- Richard Cassaro, 2014, found here.

"The 'rib story' is one of those instances of gross ignorance upon the part of the Bible translators--who possessed no occult knowledge--in dealing with the language of the Hebrews, which in writing was not divided into words and had no vowel points. By inserting vowels at different points and dividing words differently, various meanings to the same text may be obtained in many places...

The fact was that man had first been like the Gods, 'made in their image,' male and female, a hermaphrodite, and later one side was taken away so that he became divided into two sexes. It may be further said that the first organ which was developed as it is now was the female organ, the feminine side having always existed in everything before the masculine, which came later, and, according to the law in evolution, that 'the first shall be the last.'"

-  Excerpt from: The Rosicrucian Philosophy In Questions and Answers Volume I, by Max Heindel, 1919.

"Individuation, in the alchemical sense, entails abolishing the conflicting male-female duality within the integrated personality of the reconstituted Gnostic Anthropos, i.e., the original androgyne - the Homo Maior of mythical times, the Rebis (the double thing) of the alchemist.

Andre Breton had already singled out the importance of this aspect of alchemical thought when he wrote: 'It is essential, here more than anywhere else, to undertake the reconstruction of the primordial Androgyne that all traditions tell us of, and its supremely desirable, and tangible, incarnation within ourselves.'

...Absolute freedom is one of man's oldest aspirations, and Eliade has pointed out that 'to be no longer conditioned by a pair of opposites results in absolute freedom.' But to be able to enjoy this freedom man must first attain integration, become a self. 'Only a unified personality can experience life, not that personality which is split up into partial aspects, that bundle of odds and ends which also calls itself man.'

For the alchemist the Rebis was the fruit of the 'chymical nuptials' between mercury (the female, lunar principle) and sulphur (the male, solar principle). These 'chymical nuptials' are of a basically incestuous nature. What was divided on a lower level will reappear, united, on a higher one."

- From Arturo Schwarz's article regarding Marcel Duchamp: The Alchemist Stripped Bare in the Bachelor, Even, (Part I).  The image (inset, right) is an unusual image, featuring a youthful Rebis joined at the hip and in the clutches of a Phoenix. The Rebis holds a bat and a hare, both of them lunar symbols but also related to Aphrodite. The image comes from the 15th century alchemical text, Aurora Consurgens. Another unique image from Aurora Consurgens is the delightfully colorful angel below.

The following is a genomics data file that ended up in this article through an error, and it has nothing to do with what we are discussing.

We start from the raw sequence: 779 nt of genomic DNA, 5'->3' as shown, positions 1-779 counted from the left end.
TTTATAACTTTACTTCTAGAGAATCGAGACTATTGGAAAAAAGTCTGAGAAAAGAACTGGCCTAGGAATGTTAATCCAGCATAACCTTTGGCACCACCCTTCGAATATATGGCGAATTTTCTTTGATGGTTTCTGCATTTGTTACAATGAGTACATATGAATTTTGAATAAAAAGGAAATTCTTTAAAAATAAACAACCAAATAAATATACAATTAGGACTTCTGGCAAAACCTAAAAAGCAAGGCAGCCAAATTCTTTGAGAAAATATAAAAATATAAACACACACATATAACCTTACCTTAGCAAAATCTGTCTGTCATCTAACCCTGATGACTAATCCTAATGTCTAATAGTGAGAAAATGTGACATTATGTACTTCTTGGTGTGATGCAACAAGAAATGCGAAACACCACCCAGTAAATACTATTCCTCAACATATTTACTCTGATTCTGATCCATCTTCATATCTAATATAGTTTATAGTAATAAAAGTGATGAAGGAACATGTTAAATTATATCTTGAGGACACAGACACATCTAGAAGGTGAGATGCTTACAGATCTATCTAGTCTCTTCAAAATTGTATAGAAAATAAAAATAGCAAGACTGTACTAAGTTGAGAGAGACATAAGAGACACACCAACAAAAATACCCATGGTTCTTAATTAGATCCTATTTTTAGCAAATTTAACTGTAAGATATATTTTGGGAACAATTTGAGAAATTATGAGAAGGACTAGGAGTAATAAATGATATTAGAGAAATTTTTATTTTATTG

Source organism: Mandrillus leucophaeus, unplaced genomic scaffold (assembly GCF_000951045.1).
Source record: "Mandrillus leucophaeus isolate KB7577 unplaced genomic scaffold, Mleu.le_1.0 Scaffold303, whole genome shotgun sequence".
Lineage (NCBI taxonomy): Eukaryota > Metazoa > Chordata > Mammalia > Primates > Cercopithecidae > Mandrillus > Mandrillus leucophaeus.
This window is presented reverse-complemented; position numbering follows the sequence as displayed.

The angelic figure most important to the alchemists was the Rebis, which in its fullest expression, not only described an alchemical process, but encapsulated the metaphysical significance of the androgynous entity. Anyone with a smattering of esoteric knowledge understood its importance, and, in one way or another, I've touched upon it numerous times on this blog in my references to the Third Gender; for instance, even in this (seemingly unrelated) post, in the section mentioning the Russian symbolist poet, Zinaïda Gippius. As it was, she and her husband, Dmitry Merezhkovsky, developed a religion around the idea of "a future epoch in which the schism between the genders - both psychologically and spiritually - would be healed."

Technically, for the alchemist, the Rebis represented the final act in the Great Work which created the Philosopher's Stone: the union of  sulphur and mercury. But, for the Hermetic philosopher, it also represented the chemical marriage between Venus and Mercury (Aphrodite and Hermes), as it was their union which produced Hermaphroditus, shown cradling the infant Eros (inset, right) and found here.

The angelic figure of alchemical Mercury
from Tripus aureus (The Golden Tripod) by Michael Maier.

For Jung, as a symbol of Individuation, the Rebis represented the archetype of our bisexual inner child; not as some primitive, vestigial memory from our collective past, but, instead, as a prompt, a restored symmetry, an aspiration for the fully-integrated and evolved humans we might become.

The Rebis found on this Hermetic Order
of the Golden Dawn page.
In its full representation (inset, right) the Rebis was a fully conjoined twin (both male and female), crowned and winged and standing upon an ouroboros - a serpent or dragon biting its tail - which symbolized the eternal cyclical nature of life, creation, recreation, and the union of opposites.

Note that the Rebis in this image is encircled by a solar Tree of Life in the foreground, and the solar animal - the Lion - in the background. Meanwhile, both hands of the Rebis hold serpents - possibly Lunar symbols and emblems of power - and, in it's right hand, three serpents are emerging from a chalice or grail.

Although sometimes depicted with angel or bird wings, here the Rebis has bat wings, once again, a Lunar symbol, but also a symbol of transformation. Finally, while the Phoenix symbolizes the last procedure of the alchemical process - and, therefore, the Rebis - far In the background we also see a Pelican feeding its young with its own blood, which actually symbolizes the previous alchemical operation, wherein the "the alchemist must enter into a kind of sacrificial relationship with his inner being. He must nourish with his own soul forces, the developing spiritual embryo within."

Perhaps, the hermetic message is this: in the act of assimilating the Rebis - and banishing the stereotypical macho male icon and the equally as stereotypical female icon from our souls - we can reenter the garden of Eden; not as polarized forces which bear no relation to one another, but as homogenous entities who merely have different genitalia.